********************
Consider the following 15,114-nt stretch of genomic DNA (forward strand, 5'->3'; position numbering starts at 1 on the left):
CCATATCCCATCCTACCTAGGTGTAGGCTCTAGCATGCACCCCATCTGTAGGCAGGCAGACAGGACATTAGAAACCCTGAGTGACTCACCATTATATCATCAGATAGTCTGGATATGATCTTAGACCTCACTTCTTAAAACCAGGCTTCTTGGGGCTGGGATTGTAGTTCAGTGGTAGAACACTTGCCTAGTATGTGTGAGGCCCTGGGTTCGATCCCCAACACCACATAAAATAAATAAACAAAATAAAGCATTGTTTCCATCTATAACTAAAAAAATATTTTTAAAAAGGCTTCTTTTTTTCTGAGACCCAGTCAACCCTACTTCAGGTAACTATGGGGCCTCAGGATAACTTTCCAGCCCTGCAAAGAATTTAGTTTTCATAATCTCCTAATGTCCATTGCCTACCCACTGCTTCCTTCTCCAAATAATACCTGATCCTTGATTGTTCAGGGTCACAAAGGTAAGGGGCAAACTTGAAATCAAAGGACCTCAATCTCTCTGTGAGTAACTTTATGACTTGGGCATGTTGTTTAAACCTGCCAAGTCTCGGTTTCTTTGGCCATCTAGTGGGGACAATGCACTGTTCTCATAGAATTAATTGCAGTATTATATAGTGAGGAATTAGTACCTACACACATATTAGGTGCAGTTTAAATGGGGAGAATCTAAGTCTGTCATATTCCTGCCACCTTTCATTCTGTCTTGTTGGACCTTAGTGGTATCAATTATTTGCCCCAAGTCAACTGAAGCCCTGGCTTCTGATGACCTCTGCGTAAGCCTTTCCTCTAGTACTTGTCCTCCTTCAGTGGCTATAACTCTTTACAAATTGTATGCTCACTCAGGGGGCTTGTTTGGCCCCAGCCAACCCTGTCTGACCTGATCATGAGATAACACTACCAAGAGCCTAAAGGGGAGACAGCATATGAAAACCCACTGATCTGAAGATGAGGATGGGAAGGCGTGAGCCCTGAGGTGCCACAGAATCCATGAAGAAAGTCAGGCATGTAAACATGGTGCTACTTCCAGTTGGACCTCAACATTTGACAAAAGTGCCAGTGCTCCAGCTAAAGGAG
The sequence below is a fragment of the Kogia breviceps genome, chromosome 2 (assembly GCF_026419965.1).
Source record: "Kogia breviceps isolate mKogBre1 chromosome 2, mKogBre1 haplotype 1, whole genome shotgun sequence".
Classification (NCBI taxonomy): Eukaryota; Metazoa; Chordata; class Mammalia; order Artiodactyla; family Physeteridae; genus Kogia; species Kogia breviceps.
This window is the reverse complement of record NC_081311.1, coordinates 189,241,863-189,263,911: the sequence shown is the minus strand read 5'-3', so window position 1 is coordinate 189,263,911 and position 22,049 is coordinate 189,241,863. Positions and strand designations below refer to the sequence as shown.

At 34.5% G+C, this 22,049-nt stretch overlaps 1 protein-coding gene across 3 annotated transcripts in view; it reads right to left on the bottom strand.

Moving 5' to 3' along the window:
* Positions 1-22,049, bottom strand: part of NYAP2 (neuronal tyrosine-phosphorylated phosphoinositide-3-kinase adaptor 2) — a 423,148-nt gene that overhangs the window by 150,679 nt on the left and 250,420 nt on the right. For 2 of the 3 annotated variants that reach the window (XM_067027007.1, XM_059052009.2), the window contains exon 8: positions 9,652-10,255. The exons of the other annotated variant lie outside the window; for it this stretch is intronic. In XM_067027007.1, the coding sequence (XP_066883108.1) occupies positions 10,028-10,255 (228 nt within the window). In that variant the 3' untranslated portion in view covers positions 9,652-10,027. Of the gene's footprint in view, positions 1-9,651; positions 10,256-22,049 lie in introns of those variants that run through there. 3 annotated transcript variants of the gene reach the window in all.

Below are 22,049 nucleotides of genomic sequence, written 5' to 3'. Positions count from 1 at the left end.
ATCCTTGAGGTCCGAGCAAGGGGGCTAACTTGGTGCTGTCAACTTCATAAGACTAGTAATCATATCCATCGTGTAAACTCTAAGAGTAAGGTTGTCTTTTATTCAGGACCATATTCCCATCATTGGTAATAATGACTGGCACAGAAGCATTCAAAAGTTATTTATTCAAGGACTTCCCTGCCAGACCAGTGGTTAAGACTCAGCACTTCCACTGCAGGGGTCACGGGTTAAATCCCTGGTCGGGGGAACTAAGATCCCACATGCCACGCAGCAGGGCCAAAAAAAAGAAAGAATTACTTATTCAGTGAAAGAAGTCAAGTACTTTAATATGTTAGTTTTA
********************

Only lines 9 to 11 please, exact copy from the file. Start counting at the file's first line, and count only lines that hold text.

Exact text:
* Positions 1-22,049, bottom strand: part of NYAP2 (neuronal tyrosine-phosphorylated phosphoinositide-3-kinase adaptor 2) — a 423,148-nt gene that overhangs the window by 150,679 nt on the left and 250,420 nt on the right. For 2 of the 3 annotated variants that reach the window (XM_067027007.1, XM_059052009.2), the window contains exon 8: positions 9,652-10,255. The exons of the other annotated variant lie outside the window; for it this stretch is intronic. In XM_067027007.1, the coding sequence (XP_066883108.1) occupies positions 10,028-10,255 (228 nt within the window). In that variant the 3' untranslated portion in view covers positions 9,652-10,027. Of the gene's footprint in view, positions 1-9,651; positions 10,256-22,049 lie in introns of those variants that run through there. 3 annotated transcript variants of the gene reach the window in all.

Below are 22,049 nucleotides of genomic sequence, written 5' to 3'. Positions count from 1 at the left end.
ATCCTTGAGGTCCGAGCAAGGGGGCTAACTTGGTGCTGTCAACTTCATAAGACTAGTAATCATATCCATCGTGTAAACTCTAAGAGTAAGGTTGTCTTTTATTCAGGACCATATTCCCATCATTGGTAATAATGACTGGCACAGAAGCATTCAAAAGTTATTTATTCAAGGACTTCCCTGCCAGACCAGTGGTTAAGACTCAGCACTTCCACTGCAGGGGTCACGGGTTAAATCCCTGGTCGGGGGAACTAAGATCCCACATGCCACGCAGCAGGGCCAAAAAAAAGAAAGAATTACTTATTCAGTGAAAGAAGTCAAGTACTTTAATATGTTAGTTTTA